You may choose to limit these foods as part of your overall dietary preferences and needs, but there is no evidence that eating these foods will cause yeast infections or that avoiding them will prevent Candida overgrowth. 


Purported Candida diets or “cleanses” are very restrictive. It would be difficult to adhere to them for a long time and maintain adequate nutrition. People who have tried a Candida diet tend to report it takes about a month to notice any change—if not longer. 

You may decide to undertake a Candida diet as part of an elimination diet. This process can be helpful if you suspect something in your diet is affecting your symptoms but you aren't sure which food is the culprit. An elimination diet can also help you determine if you need to avoid a certain food entirely or if you can tolerate it in limited amounts.

Some of the general recommendations for a Candida diet represent balanced and healthy choices, such as limiting sugar and avoiding processed food. However, keep in mind that while following these guidelines can benefit your overall health, there is little research to support the claim that sticking to a Candida diet will treat or prevent yeast overgrowth.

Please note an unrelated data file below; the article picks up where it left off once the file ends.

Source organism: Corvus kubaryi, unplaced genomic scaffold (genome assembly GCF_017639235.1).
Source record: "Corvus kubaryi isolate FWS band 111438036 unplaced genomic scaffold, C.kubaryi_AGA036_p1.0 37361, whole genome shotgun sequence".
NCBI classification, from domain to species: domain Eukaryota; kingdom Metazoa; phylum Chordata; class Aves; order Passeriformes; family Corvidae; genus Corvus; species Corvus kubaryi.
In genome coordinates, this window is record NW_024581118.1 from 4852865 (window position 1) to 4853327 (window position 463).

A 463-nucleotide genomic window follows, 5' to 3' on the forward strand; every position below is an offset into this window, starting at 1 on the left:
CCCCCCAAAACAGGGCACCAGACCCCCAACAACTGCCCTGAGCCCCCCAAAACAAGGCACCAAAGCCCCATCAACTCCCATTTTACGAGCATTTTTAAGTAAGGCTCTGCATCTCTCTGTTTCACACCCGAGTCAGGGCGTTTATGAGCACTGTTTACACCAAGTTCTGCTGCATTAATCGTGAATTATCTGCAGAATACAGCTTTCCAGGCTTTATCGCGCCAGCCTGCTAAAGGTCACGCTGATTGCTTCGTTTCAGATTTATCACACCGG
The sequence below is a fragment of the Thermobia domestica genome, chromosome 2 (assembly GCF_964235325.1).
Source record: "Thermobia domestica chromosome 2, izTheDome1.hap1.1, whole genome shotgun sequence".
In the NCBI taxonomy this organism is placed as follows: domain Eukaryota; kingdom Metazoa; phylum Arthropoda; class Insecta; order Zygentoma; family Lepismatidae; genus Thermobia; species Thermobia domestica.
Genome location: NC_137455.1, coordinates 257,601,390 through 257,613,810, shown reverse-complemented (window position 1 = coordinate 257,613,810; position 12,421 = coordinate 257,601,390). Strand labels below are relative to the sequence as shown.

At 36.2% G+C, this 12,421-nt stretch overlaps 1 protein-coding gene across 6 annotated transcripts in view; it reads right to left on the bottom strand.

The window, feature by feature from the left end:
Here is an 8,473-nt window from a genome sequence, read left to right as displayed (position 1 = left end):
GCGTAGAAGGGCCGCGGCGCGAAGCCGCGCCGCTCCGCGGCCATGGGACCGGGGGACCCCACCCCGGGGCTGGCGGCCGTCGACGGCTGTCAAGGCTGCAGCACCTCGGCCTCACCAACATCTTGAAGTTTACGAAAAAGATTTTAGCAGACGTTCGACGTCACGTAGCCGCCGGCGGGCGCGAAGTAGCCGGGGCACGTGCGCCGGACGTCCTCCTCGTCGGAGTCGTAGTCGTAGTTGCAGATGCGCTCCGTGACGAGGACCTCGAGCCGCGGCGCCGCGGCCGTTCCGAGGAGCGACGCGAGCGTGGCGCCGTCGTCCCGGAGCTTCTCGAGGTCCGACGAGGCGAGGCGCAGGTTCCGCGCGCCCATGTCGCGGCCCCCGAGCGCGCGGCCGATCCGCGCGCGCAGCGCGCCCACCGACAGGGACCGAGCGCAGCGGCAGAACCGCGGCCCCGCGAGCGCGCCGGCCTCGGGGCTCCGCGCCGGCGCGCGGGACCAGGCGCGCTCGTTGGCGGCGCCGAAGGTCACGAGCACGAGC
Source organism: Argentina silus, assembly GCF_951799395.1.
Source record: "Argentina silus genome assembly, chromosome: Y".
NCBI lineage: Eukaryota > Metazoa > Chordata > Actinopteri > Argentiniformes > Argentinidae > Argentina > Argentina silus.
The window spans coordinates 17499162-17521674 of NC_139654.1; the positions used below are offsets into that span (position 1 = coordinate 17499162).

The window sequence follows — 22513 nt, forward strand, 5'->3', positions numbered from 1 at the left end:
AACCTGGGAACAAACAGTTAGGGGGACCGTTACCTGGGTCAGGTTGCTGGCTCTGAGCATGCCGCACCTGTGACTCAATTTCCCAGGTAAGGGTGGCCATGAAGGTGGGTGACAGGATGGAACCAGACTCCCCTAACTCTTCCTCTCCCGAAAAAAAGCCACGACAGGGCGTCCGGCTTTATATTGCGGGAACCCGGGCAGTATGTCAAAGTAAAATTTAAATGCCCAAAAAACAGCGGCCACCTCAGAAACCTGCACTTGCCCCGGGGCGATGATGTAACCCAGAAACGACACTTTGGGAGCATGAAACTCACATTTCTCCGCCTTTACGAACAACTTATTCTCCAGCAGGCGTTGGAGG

What to Eat

The recommendations for a Candida diet are quite strict and require you to completely eliminate several food groups. There is little research to support claims that cutting these foods out of your diet will prevent Candida. However, you may choose to experiment with reducing your intake to see if it affects your symptoms. 


  • Non-starchy vegetables (artichokes, broccoli, kale, tomatoes)

  • Low-sugar fruit (lemon, lime)

  • Berries (in moderation as tolerated)

  • Avocado

  • Olives

  • Eggs

  • Lean cuts of chicken or turkey

  • Salmon, herring, sardines, anchovies 

  • Ghee, kefir, probiotic yogurt 

  • Gluten-free grains (teff, quinoa, oat bran)

  • Nuts and seeds (almonds, flax, pumpkin, sunflower) 

  • Almond butter